- Corresponding Author:
- G. D. Gupta
Sagar Institute of Pharmaceutical Sciences, Sagar-470 221, Dean, Nursee MunJee Institute Management Studies (NMIMS), Mumbai-110 002, India.
E-mail: [email protected]
|Date of Submission||10 May 2004|
|Date of Revision||02 September 2005|
|Date of Acceptance||28 May 2006|
|Indian J Pharm Sci, 2006, 68 (3): 356-359|
Tenoxicam is a nonsteroidal antiinflammatory drug, used in the treatment of inflammatory and degenerative disorders of the musculoskeletal system. It is from the oxicam group of nonsteroidal antiinflammatory agents. It is widely prescribed for the treatment of osteoarthritis, rheumatoid arthritis, ankylosing spondylitis, gout, extra-articular disorders, bursitis, tendonitis, and nonarticular rheumatic condition. Tenoxicam has some side effects when taken orally, viz., epigastric pain, heartburn, nausea, diarrhoea, vomiting, peptic ulcer, and hepatic impairment. The aim of this study was to formulate topical gel containing 1% of tenoxicam in 1% carbopol-940 and PEG-4000 and to evaluate it for antiinflammatory activity using carrageenan-induced paw oedema in rats. The studies were conducted on Wistar rats of either sex (160-180 g). The change in oedema volume of the rat hind paw was measured using mercury plethysmometer. The readings were measured in terms of volume displaced in millimetre using a micropipette that has mark to 10 divisions in 1 ml. The carbopol gel formulation of tenoxicam containing 15% of ethanol and 5% of sodium lauryl sulphate was significantly more effective against oedema formation than the other formulation of tenoxicam gel and compared to the marketed product of piroxicam gel. Results suggest that the 1% tenoxicam gel in carbopol-940 inhibited 52% of carrageenan-induced oedema formation as compared with the 44% inhibition obtained with marketed product of piroxicam gel.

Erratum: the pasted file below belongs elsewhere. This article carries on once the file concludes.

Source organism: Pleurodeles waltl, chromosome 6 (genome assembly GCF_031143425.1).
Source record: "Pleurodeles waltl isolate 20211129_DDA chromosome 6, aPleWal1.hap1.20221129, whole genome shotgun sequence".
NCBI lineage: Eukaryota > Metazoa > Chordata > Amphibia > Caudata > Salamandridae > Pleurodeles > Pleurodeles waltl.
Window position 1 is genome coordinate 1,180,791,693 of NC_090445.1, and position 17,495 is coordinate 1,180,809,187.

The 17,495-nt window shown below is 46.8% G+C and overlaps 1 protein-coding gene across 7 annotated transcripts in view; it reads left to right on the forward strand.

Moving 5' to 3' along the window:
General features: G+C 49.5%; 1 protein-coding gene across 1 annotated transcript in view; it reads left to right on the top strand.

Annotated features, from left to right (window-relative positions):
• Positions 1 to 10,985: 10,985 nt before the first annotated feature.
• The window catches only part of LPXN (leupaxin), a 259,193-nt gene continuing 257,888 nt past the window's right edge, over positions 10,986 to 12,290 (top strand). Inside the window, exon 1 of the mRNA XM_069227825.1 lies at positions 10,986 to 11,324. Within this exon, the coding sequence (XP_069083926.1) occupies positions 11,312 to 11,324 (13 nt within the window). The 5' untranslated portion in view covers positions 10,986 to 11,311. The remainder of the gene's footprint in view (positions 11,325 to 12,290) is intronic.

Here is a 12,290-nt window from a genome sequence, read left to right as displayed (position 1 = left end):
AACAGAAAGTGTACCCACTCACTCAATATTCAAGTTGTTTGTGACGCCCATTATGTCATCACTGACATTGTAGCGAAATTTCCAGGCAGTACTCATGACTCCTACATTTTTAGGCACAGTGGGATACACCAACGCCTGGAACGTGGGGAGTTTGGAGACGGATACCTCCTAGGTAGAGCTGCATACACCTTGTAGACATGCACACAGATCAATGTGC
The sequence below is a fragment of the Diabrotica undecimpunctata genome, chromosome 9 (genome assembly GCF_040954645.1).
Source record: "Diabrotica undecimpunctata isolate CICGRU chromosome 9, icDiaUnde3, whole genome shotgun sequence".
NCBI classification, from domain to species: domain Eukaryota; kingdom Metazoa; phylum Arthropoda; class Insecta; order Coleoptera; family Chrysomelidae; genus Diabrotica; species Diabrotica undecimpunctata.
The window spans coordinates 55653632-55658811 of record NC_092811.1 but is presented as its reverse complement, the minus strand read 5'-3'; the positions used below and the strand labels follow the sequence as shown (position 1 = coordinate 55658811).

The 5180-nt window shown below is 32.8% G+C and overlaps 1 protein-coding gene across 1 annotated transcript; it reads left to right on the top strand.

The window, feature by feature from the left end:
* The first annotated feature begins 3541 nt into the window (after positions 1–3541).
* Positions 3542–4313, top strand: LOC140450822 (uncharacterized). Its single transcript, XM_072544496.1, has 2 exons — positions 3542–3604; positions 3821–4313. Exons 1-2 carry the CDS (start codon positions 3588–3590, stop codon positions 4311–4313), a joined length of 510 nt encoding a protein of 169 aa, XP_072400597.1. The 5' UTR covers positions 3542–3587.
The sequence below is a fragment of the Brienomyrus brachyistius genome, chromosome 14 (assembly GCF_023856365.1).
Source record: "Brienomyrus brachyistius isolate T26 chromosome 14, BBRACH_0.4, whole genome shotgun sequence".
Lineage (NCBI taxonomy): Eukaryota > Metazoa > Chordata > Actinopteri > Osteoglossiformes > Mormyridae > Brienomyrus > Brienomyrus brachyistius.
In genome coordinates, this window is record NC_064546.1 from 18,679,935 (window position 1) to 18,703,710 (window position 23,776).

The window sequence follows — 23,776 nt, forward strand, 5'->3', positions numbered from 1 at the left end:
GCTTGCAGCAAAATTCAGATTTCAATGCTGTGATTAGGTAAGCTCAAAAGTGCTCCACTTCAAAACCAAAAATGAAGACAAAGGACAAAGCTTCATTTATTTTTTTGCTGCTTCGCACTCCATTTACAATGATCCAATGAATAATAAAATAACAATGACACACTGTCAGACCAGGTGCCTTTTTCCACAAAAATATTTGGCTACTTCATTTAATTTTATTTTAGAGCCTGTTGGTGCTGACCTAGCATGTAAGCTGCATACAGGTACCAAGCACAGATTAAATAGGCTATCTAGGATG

Tenoxicam (TN) [1-5] is a thienothiazine derivative of the oxicam class of the nonsteroidal antiinflammatory drug (NSAID), which is chemically, 4-Hydroxy-2-methyl-N-2- pyridyl-2(H)-thieno[2,3-e]-l,2-thiazine-3-carboxamide-l,l- dioxide. TN exhibited potent antiinflammatory, analgesic, and antipyretic activity and is widely prescribed for the treatment of osteoarthritis, rheumatoid arthritis, ankylosing spondylitis, gout, and nonarticular rheumatic condition [5,6]. Tenoxicam has some side effects when taken orally, viz., epigastric pain, heartburn, nausea, diarrhoea, vomiting, peptic ulcer, and hepatic impairment . In the present study, a 1% TN gel in 1% carbopol-940 and other gel- forming agent was evaluated for its antiinflammatory activity in rats [8-11].